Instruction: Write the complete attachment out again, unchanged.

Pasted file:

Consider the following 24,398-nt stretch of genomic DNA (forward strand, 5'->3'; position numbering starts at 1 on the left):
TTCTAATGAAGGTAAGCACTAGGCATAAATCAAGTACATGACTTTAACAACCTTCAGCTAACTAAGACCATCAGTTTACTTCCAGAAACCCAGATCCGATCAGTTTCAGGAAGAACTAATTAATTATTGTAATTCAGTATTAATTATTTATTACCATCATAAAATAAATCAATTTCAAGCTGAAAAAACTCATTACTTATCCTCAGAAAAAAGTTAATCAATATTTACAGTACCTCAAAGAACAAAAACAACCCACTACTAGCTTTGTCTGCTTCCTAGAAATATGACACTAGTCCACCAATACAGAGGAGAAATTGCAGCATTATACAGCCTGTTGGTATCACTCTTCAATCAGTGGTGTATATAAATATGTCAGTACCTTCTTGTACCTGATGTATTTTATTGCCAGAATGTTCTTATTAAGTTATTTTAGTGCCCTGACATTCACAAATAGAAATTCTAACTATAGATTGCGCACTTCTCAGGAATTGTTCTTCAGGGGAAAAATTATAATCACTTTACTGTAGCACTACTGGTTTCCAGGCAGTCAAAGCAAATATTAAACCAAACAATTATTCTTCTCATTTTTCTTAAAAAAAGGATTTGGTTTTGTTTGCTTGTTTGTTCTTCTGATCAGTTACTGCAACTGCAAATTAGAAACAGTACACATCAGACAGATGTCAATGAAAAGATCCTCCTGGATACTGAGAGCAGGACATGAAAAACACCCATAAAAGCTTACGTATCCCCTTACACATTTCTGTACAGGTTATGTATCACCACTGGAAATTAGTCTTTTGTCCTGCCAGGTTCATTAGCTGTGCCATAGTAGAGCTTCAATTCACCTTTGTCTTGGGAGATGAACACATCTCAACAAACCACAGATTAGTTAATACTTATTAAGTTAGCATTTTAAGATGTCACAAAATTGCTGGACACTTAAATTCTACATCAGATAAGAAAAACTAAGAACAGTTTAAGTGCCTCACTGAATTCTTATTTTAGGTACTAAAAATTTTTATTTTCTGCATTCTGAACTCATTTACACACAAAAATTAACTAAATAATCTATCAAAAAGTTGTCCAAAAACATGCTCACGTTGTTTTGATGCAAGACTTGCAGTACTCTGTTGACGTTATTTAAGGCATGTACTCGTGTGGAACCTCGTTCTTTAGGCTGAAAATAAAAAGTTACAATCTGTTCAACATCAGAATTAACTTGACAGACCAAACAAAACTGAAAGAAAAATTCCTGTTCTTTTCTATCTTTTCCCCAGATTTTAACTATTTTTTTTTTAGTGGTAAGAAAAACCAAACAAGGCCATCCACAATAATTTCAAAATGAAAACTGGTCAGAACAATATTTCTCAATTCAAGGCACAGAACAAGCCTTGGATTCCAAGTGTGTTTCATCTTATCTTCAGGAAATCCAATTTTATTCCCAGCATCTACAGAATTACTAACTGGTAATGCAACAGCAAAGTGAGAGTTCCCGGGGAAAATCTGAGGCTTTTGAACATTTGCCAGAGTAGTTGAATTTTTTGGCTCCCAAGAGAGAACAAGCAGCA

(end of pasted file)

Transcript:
Consider the following 24,398-nt stretch of genomic DNA (forward strand, 5'->3'; position numbering starts at 1 on the left):
TTCTAATGAAGGTAAGCACTAGGCATAAATCAAGTACATGACTTTAACAACCTTCAGCTAACTAAGACCATCAGTTTACTTCCAGAAACCCAGATCCGATCAGTTTCAGGAAGAACTAATTAATTATTGTAATTCAGTATTAATTATTTATTACCATCATAAAATAAATCAATTTCAAGCTGAAAAAACTCATTACTTATCCTCAGAAAAAAGTTAATCAATATTTACAGTACCTCAAAGAACAAAAACAACCCACTACTAGCTTTGTCTGCTTCCTAGAAATATGACACTAGTCCACCAATACAGAGGAGAAATTGCAGCATTATACAGCCTGTTGGTATCACTCTTCAATCAGTGGTGTATATAAATATGTCAGTACCTTCTTGTACCTGATGTATTTTATTGCCAGAATGTTCTTATTAAGTTATTTTAGTGCCCTGACATTCACAAATAGAAATTCTAACTATAGATTGCGCACTTCTCAGGAATTGTTCTTCAGGGGAAAAATTATAATCACTTTACTGTAGCACTACTGGTTTCCAGGCAGTCAAAGCAAATATTAAACCAAACAATTATTCTTCTCATTTTTCTTAAAAAAAGGATTTGGTTTTGTTTGCTTGTTTGTTCTTCTGATCAGTTACTGCAACTGCAAATTAGAAACAGTACACATCAGACAGATGTCAATGAAAAGATCCTCCTGGATACTGAGAGCAGGACATGAAAAACACCCATAAAAGCTTACGTATCCCCTTACACATTTCTGTACAGGTTATGTATCACCACTGGAAATTAGTCTTTTGTCCTGCCAGGTTCATTAGCTGTGCCATAGTAGAGCTTCAATTCACCTTTGTCTTGGGAGATGAACACATCTCAACAAACCACAGATTAGTTAATACTTATTAAGTTAGCATTTTAAGATGTCACAAAATTGCTGGACACTTAAATTCTACATCAGATAAGAAAAACTAAGAACAGTTTAAGTGCCTCACTGAATTCTTATTTTAGGTACTAAAAATTTTTATTTTCTGCATTCTGAACTCATTTACACACAAAAATTAACTAAATAATCTATCAAAAAGTTGTCCAAAAACATGCTCACGTTGTTTTGATGCAAGACTTGCAGTACTCTGTTGACGTTATTTAAGGCATGTACTCGTGTGGAACCTCGTTCTTTAGGCTGAAAATAAAAAGTTACAATCTGTTCAACATCAGAATTAACTTGACAGACCAAACAAAACTGAAAGAAAAATTCCTGTTCTTTTCTATCTTTTCCCCAGATTTTAACTATTTTTTTTTTAGTGGTAAGAAAAACCAAACAAGGCCATCCACAATAATTTCAAAATGAAAACTGGTCAGAACAATATTTCTCAATTCAAGGCACAGAACAAGCCTTGGATTCCAAGTGTGTTTCATCTTATCTTCAGGAAATCCAATTTTATTCCCAGCATCTACAGAATTACTAACTGGTAATGCAACAGCAAAGTGAGAGTTCCCGGGGAAAATCTGAGGCTTTTGAACATTTGCCAGAGTAGTTGAATTTTTTGGCTCCCAAGAGAGAACAAGCAGCA